Social media and citizen engagement : A meta-analytic review11 October 2020
Process-based Model in Digital Multimodal Composing Assessment29 October 2020
Principal investigator: Dr LUO Yu (Department of Chinese and History)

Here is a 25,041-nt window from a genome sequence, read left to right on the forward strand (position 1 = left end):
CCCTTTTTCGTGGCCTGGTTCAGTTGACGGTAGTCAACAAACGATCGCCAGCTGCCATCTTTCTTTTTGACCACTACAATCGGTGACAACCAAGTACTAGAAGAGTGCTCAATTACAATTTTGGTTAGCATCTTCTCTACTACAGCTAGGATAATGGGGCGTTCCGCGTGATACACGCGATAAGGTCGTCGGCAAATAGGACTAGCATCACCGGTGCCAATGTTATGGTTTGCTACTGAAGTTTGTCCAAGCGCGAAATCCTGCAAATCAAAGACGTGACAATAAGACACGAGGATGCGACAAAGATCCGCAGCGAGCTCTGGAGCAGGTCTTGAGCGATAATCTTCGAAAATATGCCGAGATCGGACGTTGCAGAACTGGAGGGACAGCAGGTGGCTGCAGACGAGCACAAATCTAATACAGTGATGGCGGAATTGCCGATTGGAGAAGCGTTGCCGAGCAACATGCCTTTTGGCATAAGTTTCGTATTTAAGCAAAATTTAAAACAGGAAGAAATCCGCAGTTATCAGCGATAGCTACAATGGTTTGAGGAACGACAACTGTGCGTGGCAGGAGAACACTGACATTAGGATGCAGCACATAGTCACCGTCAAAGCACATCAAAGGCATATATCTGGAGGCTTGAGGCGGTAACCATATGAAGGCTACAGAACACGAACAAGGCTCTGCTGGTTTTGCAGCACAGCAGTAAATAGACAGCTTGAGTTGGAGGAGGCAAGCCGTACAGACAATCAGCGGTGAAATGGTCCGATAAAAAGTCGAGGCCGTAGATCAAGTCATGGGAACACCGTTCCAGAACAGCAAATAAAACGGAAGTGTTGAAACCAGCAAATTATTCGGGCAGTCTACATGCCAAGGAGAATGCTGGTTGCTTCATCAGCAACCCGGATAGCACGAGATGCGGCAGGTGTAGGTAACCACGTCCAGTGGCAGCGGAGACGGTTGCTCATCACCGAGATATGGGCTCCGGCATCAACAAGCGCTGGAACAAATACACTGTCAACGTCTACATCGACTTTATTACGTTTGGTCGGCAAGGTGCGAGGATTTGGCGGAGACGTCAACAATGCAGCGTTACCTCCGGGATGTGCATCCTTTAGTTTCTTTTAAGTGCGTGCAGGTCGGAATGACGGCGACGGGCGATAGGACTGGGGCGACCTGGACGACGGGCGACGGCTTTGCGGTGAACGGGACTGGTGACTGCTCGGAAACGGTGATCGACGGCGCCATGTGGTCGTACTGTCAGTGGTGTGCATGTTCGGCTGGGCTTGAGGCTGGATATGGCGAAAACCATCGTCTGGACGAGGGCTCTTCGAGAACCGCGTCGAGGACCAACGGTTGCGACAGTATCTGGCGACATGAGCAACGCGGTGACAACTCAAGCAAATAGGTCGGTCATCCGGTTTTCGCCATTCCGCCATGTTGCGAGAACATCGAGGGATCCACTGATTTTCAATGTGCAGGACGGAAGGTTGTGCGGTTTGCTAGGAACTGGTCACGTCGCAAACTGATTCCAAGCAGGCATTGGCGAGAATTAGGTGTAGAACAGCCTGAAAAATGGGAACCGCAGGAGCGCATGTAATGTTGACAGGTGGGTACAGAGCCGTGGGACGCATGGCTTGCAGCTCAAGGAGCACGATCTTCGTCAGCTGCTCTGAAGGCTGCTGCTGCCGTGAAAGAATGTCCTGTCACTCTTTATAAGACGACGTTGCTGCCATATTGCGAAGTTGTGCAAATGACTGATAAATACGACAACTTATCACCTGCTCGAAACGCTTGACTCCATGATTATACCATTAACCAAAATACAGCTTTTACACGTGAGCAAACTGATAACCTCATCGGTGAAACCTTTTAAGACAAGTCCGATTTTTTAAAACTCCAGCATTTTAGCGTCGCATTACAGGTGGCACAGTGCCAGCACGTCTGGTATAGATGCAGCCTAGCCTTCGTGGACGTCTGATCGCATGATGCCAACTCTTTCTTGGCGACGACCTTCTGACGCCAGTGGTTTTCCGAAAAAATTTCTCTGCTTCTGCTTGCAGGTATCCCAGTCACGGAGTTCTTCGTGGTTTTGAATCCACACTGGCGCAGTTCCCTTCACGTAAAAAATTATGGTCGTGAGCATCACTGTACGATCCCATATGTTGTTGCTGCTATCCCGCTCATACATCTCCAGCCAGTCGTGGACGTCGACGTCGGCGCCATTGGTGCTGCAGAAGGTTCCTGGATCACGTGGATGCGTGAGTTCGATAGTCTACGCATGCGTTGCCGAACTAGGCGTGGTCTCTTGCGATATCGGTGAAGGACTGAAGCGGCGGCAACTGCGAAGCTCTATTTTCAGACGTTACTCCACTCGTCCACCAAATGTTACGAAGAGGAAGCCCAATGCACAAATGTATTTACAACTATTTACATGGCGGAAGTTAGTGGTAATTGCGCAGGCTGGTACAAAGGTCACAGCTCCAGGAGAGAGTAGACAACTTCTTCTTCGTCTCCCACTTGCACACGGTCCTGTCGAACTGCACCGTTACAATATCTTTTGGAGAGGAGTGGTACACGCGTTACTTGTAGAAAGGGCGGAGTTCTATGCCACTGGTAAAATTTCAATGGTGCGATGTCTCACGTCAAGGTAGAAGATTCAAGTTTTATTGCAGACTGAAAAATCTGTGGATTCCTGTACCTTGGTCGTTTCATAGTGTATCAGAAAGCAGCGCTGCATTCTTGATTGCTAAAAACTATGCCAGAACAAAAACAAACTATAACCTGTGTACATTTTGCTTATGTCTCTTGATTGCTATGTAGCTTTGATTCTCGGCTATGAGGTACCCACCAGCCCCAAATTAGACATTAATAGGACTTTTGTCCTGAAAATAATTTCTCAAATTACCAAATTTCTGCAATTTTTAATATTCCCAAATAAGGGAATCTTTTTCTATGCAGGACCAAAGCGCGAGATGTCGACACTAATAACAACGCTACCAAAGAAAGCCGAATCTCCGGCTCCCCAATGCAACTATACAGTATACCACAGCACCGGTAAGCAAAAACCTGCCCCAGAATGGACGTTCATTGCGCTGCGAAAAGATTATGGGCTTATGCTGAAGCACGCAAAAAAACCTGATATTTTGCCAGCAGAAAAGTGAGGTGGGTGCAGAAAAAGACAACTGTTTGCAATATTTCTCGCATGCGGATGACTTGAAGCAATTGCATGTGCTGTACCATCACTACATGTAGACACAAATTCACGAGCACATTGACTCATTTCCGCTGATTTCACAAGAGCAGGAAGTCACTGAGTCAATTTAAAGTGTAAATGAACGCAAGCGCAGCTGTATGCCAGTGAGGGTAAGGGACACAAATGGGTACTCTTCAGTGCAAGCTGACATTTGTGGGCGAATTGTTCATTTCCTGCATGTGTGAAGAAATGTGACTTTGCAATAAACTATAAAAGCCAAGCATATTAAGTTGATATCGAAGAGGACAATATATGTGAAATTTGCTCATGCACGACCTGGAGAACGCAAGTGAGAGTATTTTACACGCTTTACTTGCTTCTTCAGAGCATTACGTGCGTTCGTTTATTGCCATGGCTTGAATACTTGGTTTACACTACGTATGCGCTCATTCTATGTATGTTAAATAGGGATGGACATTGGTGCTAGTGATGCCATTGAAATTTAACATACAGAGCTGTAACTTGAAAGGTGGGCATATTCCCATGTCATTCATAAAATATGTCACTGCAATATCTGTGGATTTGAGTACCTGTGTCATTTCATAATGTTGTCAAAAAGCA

Global responses to the hotly debated China-Africa ivory trade in the past decade offer an entry point to examine whether and how African elephants have come to matter in China ethically. This article highlights the complexity of more-than-human ethics across geographic spaces and politico-cultural boundaries. We focus on the pivotal roles of conservationists who are embedded in multispecies relations on a transnational scale and who actively cultivate distant care for elephants. Reflecting upon a conservation trip named 'From Kenya to China', we demonstrate a simultaneous process through which the conservationists, on the one hand, have grown to realise different cultural contexts and regimes of values, while continuing to promote conservation ideologies and build human-nonhuman connections on the other. We argue that relational ethics in the more-than-human worlds across borders is not just about how we treat other species, but ultimately about how we treat other humans and how we educate 'others' about treating nonhumans.
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